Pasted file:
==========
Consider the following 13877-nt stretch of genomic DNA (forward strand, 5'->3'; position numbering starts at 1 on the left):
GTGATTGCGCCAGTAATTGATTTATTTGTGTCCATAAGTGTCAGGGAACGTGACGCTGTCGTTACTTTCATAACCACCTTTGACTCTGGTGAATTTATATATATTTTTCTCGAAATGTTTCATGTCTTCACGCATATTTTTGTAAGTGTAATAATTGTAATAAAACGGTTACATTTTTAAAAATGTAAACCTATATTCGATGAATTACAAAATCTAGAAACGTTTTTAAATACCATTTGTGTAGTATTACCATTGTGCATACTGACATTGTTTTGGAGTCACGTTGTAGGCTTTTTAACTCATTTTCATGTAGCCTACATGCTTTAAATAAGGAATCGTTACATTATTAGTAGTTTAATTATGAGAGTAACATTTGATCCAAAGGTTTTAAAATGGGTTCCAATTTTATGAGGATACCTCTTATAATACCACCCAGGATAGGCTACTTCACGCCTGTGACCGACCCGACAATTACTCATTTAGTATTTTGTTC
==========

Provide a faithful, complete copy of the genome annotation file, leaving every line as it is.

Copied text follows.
Consider the following 13877-nt stretch of genomic DNA (forward strand, 5'->3'; position numbering starts at 1 on the left):
GTGATTGCGCCAGTAATTGATTTATTTGTGTCCATAAGTGTCAGGGAACGTGACGCTGTCGTTACTTTCATAACCACCTTTGACTCTGGTGAATTTATATATATTTTTCTCGAAATGTTTCATGTCTTCACGCATATTTTTGTAAGTGTAATAATTGTAATAAAACGGTTACATTTTTAAAAATGTAAACCTATATTCGATGAATTACAAAATCTAGAAACGTTTTTAAATACCATTTGTGTAGTATTACCATTGTGCATACTGACATTGTTTTGGAGTCACGTTGTAGGCTTTTTAACTCATTTTCATGTAGCCTACATGCTTTAAATAAGGAATCGTTACATTATTAGTAGTTTAATTATGAGAGTAACATTTGATCCAAAGGTTTTAAAATGGGTTCCAATTTTATGAGGATACCTCTTATAATACCACCCAGGATAGGCTACTTCACGCCTGTGACCGACCCGACAATTACTCATTTAGTATTTTGTTC